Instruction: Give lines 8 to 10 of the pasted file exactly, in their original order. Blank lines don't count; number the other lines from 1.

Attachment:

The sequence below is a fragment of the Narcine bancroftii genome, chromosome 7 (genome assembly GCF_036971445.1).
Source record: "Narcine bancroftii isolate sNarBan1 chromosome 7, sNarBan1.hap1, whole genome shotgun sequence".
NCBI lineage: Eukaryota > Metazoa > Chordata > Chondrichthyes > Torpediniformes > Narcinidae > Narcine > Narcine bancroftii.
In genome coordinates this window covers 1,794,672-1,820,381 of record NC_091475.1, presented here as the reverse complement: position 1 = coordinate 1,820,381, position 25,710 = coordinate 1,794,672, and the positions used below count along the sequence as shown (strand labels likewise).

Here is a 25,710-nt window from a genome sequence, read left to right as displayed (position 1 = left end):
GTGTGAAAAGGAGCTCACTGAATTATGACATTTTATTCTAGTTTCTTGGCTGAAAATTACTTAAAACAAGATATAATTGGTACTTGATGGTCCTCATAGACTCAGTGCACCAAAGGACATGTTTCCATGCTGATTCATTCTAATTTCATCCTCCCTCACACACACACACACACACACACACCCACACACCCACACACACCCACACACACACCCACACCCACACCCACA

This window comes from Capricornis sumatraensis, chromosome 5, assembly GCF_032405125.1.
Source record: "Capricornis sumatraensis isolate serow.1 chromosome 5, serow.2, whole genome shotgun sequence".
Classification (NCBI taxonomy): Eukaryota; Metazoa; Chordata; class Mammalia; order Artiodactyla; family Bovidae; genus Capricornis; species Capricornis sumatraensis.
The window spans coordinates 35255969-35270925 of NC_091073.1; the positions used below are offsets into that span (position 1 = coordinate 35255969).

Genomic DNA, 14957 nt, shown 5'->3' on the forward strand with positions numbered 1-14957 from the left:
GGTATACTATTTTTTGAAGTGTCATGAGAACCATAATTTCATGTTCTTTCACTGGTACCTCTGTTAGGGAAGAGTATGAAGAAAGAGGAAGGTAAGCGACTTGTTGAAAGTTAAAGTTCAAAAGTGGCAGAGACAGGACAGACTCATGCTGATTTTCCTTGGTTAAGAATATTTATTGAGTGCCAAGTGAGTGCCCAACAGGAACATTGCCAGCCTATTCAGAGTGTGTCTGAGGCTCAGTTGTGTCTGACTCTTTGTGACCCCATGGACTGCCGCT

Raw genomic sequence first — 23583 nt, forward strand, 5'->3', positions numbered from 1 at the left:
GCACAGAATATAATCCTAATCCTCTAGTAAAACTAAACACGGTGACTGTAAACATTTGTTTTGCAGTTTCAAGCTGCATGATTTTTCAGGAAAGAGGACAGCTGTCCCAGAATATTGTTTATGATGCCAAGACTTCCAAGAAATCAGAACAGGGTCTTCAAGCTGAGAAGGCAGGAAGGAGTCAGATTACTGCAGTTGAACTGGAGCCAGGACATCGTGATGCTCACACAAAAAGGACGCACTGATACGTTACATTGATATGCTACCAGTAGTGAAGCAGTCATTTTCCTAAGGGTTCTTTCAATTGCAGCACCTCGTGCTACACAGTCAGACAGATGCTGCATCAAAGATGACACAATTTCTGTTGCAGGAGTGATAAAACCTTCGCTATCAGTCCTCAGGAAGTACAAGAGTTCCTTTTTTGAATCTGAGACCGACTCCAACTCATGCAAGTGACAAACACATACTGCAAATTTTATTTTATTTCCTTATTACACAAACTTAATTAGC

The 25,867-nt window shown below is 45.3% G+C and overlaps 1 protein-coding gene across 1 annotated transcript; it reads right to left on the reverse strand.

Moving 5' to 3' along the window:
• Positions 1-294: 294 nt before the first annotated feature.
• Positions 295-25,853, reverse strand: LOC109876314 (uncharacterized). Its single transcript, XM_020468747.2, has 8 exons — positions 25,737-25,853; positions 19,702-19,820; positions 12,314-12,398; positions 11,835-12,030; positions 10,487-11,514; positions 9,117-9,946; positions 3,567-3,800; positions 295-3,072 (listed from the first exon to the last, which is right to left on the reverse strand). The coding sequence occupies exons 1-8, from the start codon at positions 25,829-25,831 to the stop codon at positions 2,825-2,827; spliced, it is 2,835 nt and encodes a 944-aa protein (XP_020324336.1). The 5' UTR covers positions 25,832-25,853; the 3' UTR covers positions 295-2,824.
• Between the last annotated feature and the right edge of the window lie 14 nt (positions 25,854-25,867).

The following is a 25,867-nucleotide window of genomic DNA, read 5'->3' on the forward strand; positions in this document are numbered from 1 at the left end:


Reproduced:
Source record: "Capricornis sumatraensis isolate serow.1 chromosome 5, serow.2, whole genome shotgun sequence".
Classification (NCBI taxonomy): Eukaryota; Metazoa; Chordata; class Mammalia; order Artiodactyla; family Bovidae; genus Capricornis; species Capricornis sumatraensis.
The window spans coordinates 35255969-35270925 of NC_091073.1; the positions used below are offsets into that span (position 1 = coordinate 35255969).